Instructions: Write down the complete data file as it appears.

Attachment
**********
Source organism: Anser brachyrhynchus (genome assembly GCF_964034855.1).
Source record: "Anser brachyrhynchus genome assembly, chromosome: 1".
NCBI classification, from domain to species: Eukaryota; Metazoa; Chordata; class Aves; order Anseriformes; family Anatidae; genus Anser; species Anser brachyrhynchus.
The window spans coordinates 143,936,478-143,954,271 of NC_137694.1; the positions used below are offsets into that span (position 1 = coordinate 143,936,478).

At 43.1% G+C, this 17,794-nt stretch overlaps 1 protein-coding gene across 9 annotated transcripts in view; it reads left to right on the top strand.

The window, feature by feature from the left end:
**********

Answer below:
Source organism: Anser brachyrhynchus (genome assembly GCF_964034855.1).
Source record: "Anser brachyrhynchus genome assembly, chromosome: 1".
NCBI classification, from domain to species: Eukaryota; Metazoa; Chordata; class Aves; order Anseriformes; family Anatidae; genus Anser; species Anser brachyrhynchus.
The window spans coordinates 143,936,478-143,954,271 of NC_137694.1; the positions used below are offsets into that span (position 1 = coordinate 143,936,478).

At 43.1% G+C, this 17,794-nt stretch overlaps 1 protein-coding gene across 9 annotated transcripts in view; it reads left to right on the top strand.

The window, feature by feature from the left end: